I hope that the poor little girl gets help to deal with this, in the end, at the same moment she was sexually assulted (or raped, I don't think the details ever came out did they?) and she saw her father kill someone. That is a LOT for a child to take on in their head.
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  #34  
June 16th, 2012, 06:20 PM
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Like I said, he was within his rights according to Texas Law, but I can't get behind vigilante justice of any kind. I don't think his intent was to kill, and he will probably struggle with his actions even though they are justified. Trust me, I'm not sympathizing with this child molester, I'm actually of the opinion that there is no rehabilitation for them and they should all spend life in prison, I just don't want this to set a precedence for what is right and wrong when dealing with this kind of situation. And, a lot of people say they would do it, but I don't know how many people could/would actually kill a person with their bare hands. It'd be much easier if someone had a gun in the home, but I think the vast majority of people are incapable, be it for physical or mental reasons, of killing someone like this.
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  #35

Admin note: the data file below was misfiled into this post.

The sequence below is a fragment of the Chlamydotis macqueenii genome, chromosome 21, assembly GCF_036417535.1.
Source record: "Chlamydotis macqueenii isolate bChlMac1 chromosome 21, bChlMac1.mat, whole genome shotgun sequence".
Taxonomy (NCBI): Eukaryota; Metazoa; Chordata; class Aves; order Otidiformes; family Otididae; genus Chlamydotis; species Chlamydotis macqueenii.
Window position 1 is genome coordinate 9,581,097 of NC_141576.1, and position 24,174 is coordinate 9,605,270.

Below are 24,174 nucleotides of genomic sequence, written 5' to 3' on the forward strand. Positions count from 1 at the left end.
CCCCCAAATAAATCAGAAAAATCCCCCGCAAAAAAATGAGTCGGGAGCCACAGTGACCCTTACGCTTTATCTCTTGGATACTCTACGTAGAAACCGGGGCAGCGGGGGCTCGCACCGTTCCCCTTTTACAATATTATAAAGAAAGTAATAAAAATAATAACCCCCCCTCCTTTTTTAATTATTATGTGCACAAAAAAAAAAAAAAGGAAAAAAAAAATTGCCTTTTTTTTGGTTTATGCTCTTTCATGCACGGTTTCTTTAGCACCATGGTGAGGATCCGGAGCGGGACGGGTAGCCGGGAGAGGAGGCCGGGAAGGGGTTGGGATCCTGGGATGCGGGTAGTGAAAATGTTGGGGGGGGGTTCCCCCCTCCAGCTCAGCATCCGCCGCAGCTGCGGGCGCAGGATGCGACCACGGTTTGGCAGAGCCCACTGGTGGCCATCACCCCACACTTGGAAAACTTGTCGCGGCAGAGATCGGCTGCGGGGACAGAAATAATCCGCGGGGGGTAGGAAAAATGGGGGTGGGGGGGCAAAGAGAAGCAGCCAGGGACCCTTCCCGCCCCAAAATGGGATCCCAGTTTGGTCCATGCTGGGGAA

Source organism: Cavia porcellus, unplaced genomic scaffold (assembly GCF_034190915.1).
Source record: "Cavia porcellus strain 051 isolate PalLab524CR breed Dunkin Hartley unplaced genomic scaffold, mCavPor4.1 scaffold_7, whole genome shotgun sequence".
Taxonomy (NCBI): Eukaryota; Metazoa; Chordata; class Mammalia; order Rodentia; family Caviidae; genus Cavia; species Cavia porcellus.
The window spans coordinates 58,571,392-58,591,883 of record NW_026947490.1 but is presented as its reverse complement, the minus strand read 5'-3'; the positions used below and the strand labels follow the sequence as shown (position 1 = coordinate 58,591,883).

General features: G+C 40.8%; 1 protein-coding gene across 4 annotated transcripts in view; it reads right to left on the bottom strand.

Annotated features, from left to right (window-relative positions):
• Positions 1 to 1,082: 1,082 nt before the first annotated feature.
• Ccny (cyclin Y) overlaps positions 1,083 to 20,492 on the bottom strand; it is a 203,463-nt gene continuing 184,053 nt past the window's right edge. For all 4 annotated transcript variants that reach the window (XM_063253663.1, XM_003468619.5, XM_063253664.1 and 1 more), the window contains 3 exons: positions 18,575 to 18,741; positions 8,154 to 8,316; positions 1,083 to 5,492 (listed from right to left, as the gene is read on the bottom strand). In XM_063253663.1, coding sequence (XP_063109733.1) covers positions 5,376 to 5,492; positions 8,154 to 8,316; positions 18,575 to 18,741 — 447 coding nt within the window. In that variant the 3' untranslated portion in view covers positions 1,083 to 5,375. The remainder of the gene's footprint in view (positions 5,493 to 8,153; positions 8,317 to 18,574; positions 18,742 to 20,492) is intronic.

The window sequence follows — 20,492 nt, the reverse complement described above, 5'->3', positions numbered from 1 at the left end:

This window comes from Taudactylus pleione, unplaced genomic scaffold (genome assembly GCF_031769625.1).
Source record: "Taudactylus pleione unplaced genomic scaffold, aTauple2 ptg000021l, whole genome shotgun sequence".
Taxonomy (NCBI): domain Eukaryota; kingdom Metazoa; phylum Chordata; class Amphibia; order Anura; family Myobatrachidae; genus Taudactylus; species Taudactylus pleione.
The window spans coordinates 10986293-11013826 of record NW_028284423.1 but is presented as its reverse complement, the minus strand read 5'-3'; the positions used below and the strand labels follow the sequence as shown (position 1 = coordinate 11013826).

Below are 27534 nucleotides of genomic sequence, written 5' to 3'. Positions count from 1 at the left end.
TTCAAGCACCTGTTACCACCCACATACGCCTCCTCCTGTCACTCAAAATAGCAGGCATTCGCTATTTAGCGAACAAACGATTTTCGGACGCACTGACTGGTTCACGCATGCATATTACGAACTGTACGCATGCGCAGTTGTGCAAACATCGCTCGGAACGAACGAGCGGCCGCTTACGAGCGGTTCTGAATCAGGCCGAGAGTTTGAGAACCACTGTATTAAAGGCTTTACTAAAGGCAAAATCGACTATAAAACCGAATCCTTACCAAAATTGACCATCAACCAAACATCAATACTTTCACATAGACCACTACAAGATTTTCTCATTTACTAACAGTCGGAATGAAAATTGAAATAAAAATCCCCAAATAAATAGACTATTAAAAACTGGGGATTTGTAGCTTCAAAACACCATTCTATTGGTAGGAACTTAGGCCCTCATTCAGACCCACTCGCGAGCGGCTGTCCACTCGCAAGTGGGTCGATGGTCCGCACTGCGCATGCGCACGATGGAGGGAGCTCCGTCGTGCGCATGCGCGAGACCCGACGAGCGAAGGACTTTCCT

June 16th, 2012, 06:49 PM
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Quote:
Originally Posted by lesliek0211 View Post
Like I said, he was within his rights according to Texas Law, but I can't get behind vigilante justice of any kind. I don't think his intent was to kill, and he will probably struggle with his actions even though they are justified. Trust me, I'm not sympathizing with this child molester, I'm actually of the opinion that there is no rehabilitation for them and they should all spend life in prison, I just don't want this to set a precedence for what is right and wrong when dealing with this kind of situation. And, a lot of people say they would do it, but I don't know how many people could/would actually kill a person with their bare hands. It'd be much easier if someone had a gun in the home, but I think the vast majority of people are incapable, be it for physical or mental reasons, of killing someone like this.
But how is it even considered Vigilante justice?

As defined on Wikipedia: ""Vigilante justice" is rationalized by the idea that adequate legal mechanisms for criminal punishment are either nonexistent or insufficient. Vigilantes typically see government as ineffective in enforcing the law; and such individuals often presume to justify their actions as fulfillment of the wishes of "the community"."

Someone was trying to rape his daughter. He didn't believe he was above the law, or that the law was inadequate. He didn't stop to ponder "if I just tie him up, will his punishment be sufficient. Should I just take care of this for the state? Hmm.. I wonder... I need to think about it and weigh the odds."